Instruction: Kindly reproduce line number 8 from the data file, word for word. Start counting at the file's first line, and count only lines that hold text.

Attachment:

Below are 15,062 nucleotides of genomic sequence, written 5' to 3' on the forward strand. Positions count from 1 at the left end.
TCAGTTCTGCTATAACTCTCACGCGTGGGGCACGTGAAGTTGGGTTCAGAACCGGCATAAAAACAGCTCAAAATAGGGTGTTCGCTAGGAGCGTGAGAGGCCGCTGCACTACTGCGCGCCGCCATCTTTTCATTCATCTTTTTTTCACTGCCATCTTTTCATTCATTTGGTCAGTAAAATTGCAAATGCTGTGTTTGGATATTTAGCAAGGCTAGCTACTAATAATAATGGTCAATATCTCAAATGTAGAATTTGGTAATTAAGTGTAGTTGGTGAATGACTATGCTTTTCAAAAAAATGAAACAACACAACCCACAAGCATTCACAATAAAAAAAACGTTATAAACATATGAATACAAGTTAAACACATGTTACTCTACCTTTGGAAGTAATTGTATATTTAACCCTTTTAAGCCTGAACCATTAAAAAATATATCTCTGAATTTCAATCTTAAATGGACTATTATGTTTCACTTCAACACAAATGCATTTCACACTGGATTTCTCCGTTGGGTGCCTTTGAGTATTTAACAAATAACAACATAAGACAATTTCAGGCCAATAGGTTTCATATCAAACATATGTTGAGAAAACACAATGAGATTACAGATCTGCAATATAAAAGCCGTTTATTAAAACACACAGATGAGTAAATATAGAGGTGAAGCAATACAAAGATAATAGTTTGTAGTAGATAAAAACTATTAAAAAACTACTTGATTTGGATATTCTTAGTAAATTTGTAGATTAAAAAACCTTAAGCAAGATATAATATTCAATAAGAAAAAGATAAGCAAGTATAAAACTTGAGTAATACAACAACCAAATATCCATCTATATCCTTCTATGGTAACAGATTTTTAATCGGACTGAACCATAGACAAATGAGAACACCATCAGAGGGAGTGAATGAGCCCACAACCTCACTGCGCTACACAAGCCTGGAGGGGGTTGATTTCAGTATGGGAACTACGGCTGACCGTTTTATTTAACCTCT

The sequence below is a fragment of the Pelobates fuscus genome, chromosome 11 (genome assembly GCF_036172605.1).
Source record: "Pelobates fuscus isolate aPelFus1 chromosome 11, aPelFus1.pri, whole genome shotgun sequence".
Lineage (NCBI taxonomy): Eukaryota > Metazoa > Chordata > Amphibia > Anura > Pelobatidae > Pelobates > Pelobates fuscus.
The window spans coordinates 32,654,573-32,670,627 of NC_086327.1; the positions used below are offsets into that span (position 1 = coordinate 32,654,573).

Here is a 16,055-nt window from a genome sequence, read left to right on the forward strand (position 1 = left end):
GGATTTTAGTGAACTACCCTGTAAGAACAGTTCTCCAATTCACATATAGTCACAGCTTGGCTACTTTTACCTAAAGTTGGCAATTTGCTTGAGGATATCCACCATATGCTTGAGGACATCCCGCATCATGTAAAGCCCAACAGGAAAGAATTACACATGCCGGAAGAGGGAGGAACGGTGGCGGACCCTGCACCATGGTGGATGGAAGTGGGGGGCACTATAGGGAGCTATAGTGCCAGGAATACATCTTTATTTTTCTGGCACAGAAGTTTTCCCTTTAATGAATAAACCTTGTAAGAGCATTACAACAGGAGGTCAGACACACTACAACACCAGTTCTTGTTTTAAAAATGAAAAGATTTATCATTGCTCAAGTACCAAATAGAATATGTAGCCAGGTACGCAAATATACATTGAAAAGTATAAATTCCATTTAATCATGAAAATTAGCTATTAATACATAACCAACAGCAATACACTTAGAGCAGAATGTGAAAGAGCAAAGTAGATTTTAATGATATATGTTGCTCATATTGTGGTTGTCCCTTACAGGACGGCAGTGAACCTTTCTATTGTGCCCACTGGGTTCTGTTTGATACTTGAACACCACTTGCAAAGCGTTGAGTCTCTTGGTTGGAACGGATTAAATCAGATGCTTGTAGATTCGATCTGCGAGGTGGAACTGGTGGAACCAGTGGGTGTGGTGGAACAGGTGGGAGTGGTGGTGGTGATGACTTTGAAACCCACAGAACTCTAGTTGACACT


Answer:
GGATTTTAGTGAACTACCCTGTAAGAACAGTTCTCCAATTCACATATAGTCACAGCTTGGCTACTTTTACCTAAAGTTGGCAATTTGCTTGAGGATATCCACCATATGCTTGAGGACATCCCGCATCATGTAAAGCCCAACAGGAAAGAATTACACATGCCGGAAGAGGGAGGAACGGTGGCGGACCCTGCACCATGGTGGATGGAAGTGGGGGGCACTATAGGGAGCTATAGTGCCAGGAATACATCTTTATTTTTCTGGCACAGAAGTTTTCCCTTTAATGAATAAACCTTGTAAGAGCATTACAACAGGAGGTCAGACACACTACAACACCAGTTCTTGTTTTAAAAATGAAAAGATTTATCATTGCTCAAGTACCAAATAGAATATGTAGCCAGGTACGCAAATATACATTGAAAAGTATAAATTCCATTTAATCATGAAAATTAGCTATTAATACATAACCAACAGCAATACACTTAGAGCAGAATGTGAAAGAGCAAAGTAGATTTTAATGATATATGTTGCTCATATTGTGGTTGTCCCTTACAGGACGGCAGTGAACCTTTCTATTGTGCCCACTGGGTTCTGTTTGATACTTGAACACCACTTGCAAAGCGTTGAGTCTCTTGGTTGGAACGGATTAAATCAGATGCTTGTAGATTCGATCTGCGAGGTGGAACTGGTGGAACCAGTGGGTGTGGTGGAACAGGTGGGAGTGGTGGTGGTGATGACTTTGAAACCCACAGAACTCTAGTTGACACT